4. Making metacognitive monitoring explicit and overt
Table 2. Four-Part Model for Teaching Critical Thinking (Halpern, 2014).
Four-Part Model for Teaching Critical Thinking (Halpern, 2014).×
1. Explicit critical thinking skills instruction
2. Encouraging students' disposition or attitude toward effortful thinking and learning
3. Directing learning activities in ways that increase the probability of trans-contextual transfer
4. Making metacognitive monitoring explicit and overt
×
Students are assigned readings from the book to complete prior to each class session—usually 2–3 chapters per week, as chapters are short and easily read. They work through the entire book in sequence over the first 9 weeks of the semester (a few other readings and activities are included as part of those 9 weeks). As a part of their reading, students must complete a “Reading Notes” worksheet (see Figure 2) that has been specifically designed to facilitate students' reflection and integration of the material in the chapters. For example, when reading Chapter 3, a chapter that guides students in examining the issue and conclusion in an argument, students are asked to “Use the ‘clues to discovery: How to find the conclusion’ (pp. 27–28) to examine 2 appropriate social media posts. Identify the issue and conclusion.” Similarly, when reading Chapter 4, a chapter that focuses on reasons and the questioning process, students are asked to “Describe a time when YOU have ‘created reasons only to defend a previously held opinion’ (p. 38).” A further example from Chapter 6, a chapter that examines values and assumptions, shows how the question might link to students' clinical experiences. In this example, students are asked, “What value conflicts might your client have faced in therapy sessions this semester?” There are usually 6–8 such questions that students must respond to each week in their preparation for class.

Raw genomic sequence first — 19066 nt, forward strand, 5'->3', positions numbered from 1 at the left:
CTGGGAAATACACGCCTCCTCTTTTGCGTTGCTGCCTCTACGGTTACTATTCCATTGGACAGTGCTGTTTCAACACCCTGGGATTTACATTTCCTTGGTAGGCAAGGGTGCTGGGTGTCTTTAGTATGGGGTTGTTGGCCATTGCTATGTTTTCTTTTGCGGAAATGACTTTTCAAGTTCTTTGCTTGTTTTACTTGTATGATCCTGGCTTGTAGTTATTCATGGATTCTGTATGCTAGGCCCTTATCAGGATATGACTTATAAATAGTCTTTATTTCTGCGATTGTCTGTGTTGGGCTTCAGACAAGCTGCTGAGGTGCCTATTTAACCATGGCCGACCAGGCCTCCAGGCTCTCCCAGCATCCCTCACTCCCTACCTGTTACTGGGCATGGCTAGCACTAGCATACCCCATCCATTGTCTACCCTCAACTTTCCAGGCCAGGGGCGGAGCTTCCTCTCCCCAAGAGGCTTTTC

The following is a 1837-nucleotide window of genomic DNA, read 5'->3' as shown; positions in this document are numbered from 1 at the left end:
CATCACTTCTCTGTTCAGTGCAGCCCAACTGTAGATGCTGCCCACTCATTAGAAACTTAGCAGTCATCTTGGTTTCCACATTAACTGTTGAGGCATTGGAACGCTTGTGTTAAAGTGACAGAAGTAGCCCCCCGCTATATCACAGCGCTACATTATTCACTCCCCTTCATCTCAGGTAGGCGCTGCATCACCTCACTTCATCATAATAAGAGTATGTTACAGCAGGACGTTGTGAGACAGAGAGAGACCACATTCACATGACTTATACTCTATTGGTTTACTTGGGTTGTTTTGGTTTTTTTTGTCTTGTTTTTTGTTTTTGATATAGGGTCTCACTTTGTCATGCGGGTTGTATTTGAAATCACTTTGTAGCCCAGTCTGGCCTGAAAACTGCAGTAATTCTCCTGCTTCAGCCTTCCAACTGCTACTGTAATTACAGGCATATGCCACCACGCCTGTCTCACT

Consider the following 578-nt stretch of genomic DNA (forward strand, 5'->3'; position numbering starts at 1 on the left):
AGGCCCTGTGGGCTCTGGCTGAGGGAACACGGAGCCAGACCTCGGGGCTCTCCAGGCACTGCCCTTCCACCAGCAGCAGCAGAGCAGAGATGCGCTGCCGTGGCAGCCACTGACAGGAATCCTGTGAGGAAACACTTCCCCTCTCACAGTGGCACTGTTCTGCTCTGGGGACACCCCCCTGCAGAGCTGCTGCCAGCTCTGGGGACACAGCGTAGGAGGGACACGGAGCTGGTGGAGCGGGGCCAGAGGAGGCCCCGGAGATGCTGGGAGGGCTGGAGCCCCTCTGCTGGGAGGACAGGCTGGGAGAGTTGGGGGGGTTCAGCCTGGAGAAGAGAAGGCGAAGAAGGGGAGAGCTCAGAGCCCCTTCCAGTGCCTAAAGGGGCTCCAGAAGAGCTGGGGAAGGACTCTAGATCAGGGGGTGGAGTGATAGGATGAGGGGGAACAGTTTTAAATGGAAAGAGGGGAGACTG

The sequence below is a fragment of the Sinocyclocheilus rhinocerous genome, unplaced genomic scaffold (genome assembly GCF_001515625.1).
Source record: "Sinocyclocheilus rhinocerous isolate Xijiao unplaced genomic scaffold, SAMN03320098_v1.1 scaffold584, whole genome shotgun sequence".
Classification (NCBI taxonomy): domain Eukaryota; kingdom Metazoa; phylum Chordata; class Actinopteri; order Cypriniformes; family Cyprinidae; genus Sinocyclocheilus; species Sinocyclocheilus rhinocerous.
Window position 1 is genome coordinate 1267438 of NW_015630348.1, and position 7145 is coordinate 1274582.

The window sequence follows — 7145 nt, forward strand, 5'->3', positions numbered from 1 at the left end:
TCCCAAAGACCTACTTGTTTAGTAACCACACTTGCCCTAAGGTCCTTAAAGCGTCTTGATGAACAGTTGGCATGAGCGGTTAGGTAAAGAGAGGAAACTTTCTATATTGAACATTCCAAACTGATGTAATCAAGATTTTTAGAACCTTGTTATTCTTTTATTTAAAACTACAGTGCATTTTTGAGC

Figure 2.

An Example of the Reading Notes Worksheet for Facilitating Students' Reflection and Integration of Material Read in Chapters 3–5 from Browne and Keeley (2015) .

 An Example of the Reading Notes Worksheet for Facilitating Students' Reflection and Integration of Material Read in Chapters 3–5 from Browne and Keeley (2015).
Figure 2.

An Example of the Reading Notes Worksheet for Facilitating Students' Reflection and Integration of Material Read in Chapters 3–5 from Browne and Keeley (2015) .

×
As a way of organizing their responses, students are given the Reading Notes template (Figure 2) that has been specifically designed for that week's readings. Students write brief notes in the space provided on the Reading Notes template and come to class ready to share their responses with other students. A significant portion of time in the class is devoted to small group discussion of responses to the Reading Notes questions. In the space on the Reading Notes template, students are expected to take notes on additional perspectives that they learn from their fellow students. Instructors (there are usually 3–5 faculty and clinical instructors involved in these courses) move between student groups and join in discussions and pose additional questions. Following small group discussion, a short whole-class debriefing is conducted, where students are encouraged to share what they have learned and what surprised them about their small-group discussions. This debriefing is an important time that facilitates students' reflection on their learning and provides an opportunity for instructors to emphasize any particularly relevant points that emerged from the group discussions.
Thinking dispositions
Thinking dispositions are the second component of critical thinking. Sometimes, they are referred to as “intellectual traits” or “values.” These alternative terms will also be used here to be consistent with the authors that used them.
Thinking dispositions are widely believed to be a necessary complement to the successful implementation of critical thinking skills (Ennis, 1996, Halpern, 2014, Stanovich, 2009). They are hypothesized to play two important roles related to (1) the tendency for a person to act or think in a particular way and (2) the metacognitive skills associated with a particular disposition.
Tendency consists of two reciprocal elements: sensitivity and inclination (Perkins, Jay, & Tishman, 1993). Sensitivity refers to a person's awareness that a specific behavior, such as critical thinking, is appropriate in a given situation. Inclination refers to a person's motivation to actually engage in that behavior. For example, uncertainty in a clinical situation should trigger and motivate clinicians to use their critical thinking skills (Dollaghan, 2007).
Thinking dispositions are also related to metacognitive skills that moderate the quality and direction of one's thinking. For example, open-mindedness, fair-mindedness, and reflectiveness are often cited as thinking dispositions that complement critical thinking and moderate its effectiveness, especially in the context of evidence-based practice (Finn, 2011a). An open-minded practitioner, for example, would be willing to consider alternative treatment approaches for a communication disorder rather than assume her favored approach is necessarily the best available.